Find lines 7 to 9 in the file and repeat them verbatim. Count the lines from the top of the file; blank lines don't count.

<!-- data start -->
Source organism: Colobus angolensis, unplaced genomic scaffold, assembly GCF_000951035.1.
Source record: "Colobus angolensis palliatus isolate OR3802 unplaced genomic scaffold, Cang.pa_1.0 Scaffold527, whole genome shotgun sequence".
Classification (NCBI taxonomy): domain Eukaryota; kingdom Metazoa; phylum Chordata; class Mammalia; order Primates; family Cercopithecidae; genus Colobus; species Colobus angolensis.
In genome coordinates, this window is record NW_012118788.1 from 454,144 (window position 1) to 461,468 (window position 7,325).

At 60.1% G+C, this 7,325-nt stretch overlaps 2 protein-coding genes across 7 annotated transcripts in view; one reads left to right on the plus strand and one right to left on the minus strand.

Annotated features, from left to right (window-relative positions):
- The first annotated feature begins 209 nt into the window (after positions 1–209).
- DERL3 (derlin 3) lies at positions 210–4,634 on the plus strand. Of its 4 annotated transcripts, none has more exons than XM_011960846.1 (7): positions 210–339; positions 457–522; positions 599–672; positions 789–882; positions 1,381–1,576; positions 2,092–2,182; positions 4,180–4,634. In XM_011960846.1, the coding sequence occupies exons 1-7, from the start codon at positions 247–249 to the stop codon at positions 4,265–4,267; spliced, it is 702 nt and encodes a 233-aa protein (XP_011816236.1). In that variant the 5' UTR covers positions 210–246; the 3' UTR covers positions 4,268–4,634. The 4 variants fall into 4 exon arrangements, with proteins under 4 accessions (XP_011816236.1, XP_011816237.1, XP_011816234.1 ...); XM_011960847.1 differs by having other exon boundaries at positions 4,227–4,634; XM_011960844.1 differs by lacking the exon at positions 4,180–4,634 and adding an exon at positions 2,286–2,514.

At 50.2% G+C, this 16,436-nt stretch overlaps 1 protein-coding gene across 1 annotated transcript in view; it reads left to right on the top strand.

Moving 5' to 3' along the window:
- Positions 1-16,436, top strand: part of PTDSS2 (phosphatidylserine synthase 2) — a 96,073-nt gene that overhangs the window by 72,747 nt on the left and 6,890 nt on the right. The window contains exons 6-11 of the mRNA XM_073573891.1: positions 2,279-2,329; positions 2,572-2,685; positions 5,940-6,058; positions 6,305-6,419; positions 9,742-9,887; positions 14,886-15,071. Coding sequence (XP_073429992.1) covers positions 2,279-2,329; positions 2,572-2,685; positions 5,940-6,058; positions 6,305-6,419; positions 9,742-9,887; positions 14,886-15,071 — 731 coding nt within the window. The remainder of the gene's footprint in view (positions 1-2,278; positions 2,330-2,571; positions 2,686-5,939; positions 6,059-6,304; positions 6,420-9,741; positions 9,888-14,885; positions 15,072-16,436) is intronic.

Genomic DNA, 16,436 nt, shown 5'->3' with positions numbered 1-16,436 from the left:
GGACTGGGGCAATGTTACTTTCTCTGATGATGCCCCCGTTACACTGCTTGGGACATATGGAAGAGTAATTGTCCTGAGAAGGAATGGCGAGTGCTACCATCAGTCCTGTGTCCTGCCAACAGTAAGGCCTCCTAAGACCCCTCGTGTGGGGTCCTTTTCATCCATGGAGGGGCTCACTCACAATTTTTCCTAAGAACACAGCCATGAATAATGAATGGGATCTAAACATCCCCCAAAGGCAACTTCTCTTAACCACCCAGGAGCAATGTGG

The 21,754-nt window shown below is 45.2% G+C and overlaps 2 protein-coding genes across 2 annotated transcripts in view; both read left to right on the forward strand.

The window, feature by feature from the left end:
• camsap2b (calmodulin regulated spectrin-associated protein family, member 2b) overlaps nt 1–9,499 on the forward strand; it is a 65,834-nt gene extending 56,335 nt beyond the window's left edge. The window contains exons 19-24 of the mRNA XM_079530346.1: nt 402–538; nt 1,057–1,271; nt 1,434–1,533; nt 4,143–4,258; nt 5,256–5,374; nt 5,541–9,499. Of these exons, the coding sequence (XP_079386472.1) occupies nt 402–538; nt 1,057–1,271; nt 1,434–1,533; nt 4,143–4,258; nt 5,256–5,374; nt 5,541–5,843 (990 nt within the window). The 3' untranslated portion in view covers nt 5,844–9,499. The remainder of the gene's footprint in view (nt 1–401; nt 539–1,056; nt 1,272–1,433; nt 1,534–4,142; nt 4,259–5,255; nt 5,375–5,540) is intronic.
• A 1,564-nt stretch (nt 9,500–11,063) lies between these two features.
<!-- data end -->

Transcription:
- The first annotated feature begins 209 nt into the window (after positions 1–209).
- DERL3 (derlin 3) lies at positions 210–4,634 on the plus strand. Of its 4 annotated transcripts, none has more exons than XM_011960846.1 (7): positions 210–339; positions 457–522; positions 599–672; positions 789–882; positions 1,381–1,576; positions 2,092–2,182; positions 4,180–4,634. In XM_011960846.1, the coding sequence occupies exons 1-7, from the start codon at positions 247–249 to the stop codon at positions 4,265–4,267; spliced, it is 702 nt and encodes a 233-aa protein (XP_011816236.1). In that variant the 5' UTR covers positions 210–246; the 3' UTR covers positions 4,268–4,634. The 4 variants fall into 4 exon arrangements, with proteins under 4 accessions (XP_011816236.1, XP_011816237.1, XP_011816234.1 ...); XM_011960847.1 differs by having other exon boundaries at positions 4,227–4,634; XM_011960844.1 differs by lacking the exon at positions 4,180–4,634 and adding an exon at positions 2,286–2,514.

At 50.2% G+C, this 16,436-nt stretch overlaps 1 protein-coding gene across 1 annotated transcript in view; it reads left to right on the top strand.